Films were better with his support Appreciation: Solidly dependable Martin Balsam played characters with their feet on the ground.

February 14, 1996|By Stephen Hunter | Stephen Hunter,SUN FILM CRITIC

In an industry full of big guys, he was one of the little guys.

Nobody squealed when he arrived at airports; flashbulbs never popped; young reporters didn't hunger for a taste of his life.

Martin Balsam was never a real star. He won an Oscar in 1965 for "A Thousand Clowns," but only in the supporting category; still, for several decades, he was a welcome presence.

In picture after picture, Balsam, who died yesterday in Italy at 76 of a heart attack, played decent, square men who gave the flighty movies he appeared in weight and density. What, after all, is Hitchcock's great "Psycho" without Balsam's plodding detective Arbogast to root it in reality and make the horrors it chronicled all the more horrifying?

Balsam was a kind of one-man reality principle, whose big, average face, dependably bald head, intelligent eyes and screen-holding normalcy always connected somehow with real life. He wasn't the boy but the grown-up next door, who somehow made the movies more authentic than they might have been without his abiding presence.

A New York stage actor in the '40s and a product of the famous Actors Studio, where he mastered the art of seeming never to act but only to be, he made his dramatic debut in Elia Kazan's "On the Waterfront," in 1954, playing a sleazy mob lawyer.

After that, he worked steadily, rising in billing but never once ascending to the marquee.

It took a while to escape the sleazy period, and he appeared as a corrupt reporter in "Al Capone," a meek juror in "12 Angry Men," the ill-fated Arbogast in "Psycho."

That role is particularly memorable in the Balsam canon. As the eternal rationalist Arbogast, private detective and squasher of petty crimes, he cannot imagine the twisted immensity that is Norman Bates and his pathology. Hired to look for the missing Janet Leigh, he goes to Norman's Gothic home on the bluff overlooking the most famous motel in movie history.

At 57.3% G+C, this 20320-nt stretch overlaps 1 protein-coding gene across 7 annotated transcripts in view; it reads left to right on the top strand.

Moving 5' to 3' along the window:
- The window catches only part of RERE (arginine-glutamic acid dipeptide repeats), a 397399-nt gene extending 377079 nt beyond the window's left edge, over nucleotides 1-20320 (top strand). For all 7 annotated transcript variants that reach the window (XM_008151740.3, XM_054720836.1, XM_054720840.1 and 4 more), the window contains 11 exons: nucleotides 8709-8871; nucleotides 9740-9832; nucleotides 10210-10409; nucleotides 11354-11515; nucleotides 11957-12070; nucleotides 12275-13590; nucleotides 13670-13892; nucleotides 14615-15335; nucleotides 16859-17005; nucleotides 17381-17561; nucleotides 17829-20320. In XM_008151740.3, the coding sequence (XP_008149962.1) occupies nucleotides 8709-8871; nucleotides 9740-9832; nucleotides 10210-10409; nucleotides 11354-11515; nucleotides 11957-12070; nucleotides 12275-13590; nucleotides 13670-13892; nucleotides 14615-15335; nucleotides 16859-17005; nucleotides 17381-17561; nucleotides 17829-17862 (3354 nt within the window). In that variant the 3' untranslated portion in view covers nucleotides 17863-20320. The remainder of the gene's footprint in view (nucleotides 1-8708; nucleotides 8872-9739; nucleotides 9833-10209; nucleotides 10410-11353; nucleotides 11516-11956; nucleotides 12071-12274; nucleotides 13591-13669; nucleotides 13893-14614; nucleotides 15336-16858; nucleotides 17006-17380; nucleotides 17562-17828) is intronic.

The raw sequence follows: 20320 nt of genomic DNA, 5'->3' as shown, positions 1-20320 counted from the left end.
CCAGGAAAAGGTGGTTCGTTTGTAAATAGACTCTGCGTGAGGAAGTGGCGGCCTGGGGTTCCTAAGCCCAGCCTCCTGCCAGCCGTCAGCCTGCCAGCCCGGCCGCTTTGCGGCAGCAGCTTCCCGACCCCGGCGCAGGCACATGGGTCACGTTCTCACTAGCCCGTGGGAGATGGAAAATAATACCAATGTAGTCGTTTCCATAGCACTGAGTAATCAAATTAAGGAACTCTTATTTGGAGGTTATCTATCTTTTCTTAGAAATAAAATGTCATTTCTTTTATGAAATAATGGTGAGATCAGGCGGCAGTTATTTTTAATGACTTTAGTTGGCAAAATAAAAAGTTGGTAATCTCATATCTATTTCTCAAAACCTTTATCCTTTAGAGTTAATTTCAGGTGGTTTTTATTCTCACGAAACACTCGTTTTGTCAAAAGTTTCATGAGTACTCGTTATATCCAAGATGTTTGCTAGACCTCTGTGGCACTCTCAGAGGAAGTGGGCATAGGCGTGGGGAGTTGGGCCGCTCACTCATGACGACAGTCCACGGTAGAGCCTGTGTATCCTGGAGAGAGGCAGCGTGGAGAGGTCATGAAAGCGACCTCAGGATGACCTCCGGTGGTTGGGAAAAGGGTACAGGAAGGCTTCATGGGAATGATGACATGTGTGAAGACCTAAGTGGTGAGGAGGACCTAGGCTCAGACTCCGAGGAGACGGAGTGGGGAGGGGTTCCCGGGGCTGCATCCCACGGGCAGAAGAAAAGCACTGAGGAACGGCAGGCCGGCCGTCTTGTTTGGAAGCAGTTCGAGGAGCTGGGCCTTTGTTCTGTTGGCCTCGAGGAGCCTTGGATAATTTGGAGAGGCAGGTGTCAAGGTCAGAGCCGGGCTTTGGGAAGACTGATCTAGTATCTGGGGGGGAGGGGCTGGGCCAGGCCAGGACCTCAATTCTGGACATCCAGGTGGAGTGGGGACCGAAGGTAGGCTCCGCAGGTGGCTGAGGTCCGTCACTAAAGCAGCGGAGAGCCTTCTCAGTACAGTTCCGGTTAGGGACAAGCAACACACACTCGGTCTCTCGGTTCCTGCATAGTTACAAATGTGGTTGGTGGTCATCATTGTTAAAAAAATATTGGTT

His manner gruff and professional, his voice commanding, he represents a world completely committed to the expectable. If an escaped killer or a burglar or a gang of kangaroos or a ghost came out from the dark at the top of the stairs, you knew this wary, experienced guy could handle it. Nothing would surprise him, nothing throw him, nothing get the best of him.

Except, of course, the ultimate horror that was Norman Bates. Hitchcock sets us up for that extraordinary moment when Norman -- we don't recognize him because he's in drag and the shot is taken from above, seemingly to represent God's horror at the crime but actually to prevent us from noticing we're not getting a close-up on Norman's face -- comes from behind the door with a butcher knife and strikes Arbogast down. It's one of the truly primordial moments of the cinema.

Hitchcock cuts to show us Balsam's Arbogast on the steps, flailing backward as the butcher knife drives through him again and again. The shot always calls up Munch's great "The Scream," for as Arbogast slides downward toward extinction, there's a whole universe of fear in the depth of his eyes and the width of his mouth, like the famous yeller on the yellow bridge, knowing that the unknowable has his number.

After that, Balsam quickly became a staple, usually playing lawyers, fathers, officers, business or police executives, earnest symbols of the stability of the world; his films represent the cream of the studio A projects during the late '60s and most of the '70s, with such films as "The Bedford Incident," "Hombre," "Seven Days in May," "Catch-22" and "Tora! Tora! Tora!"

His turn as the practical brother to Jason Robards' burnt-out non-conformist in "A Thousand Clowns" at last made him a '60s cultural icon and preserved his image in the amber of memory forever. In that film, again, he is reality: decent, practical, unexcitable, the perfect foil to Robards' bitter, spent dreamer.

It's sad that after, perhaps, "Summer Wishes Winter Dreams," in 1973, Balsam never caught a really good movie.

Still, he was almost always the best thing in the mediocrities he occupied so valiantly, and he will be missed.

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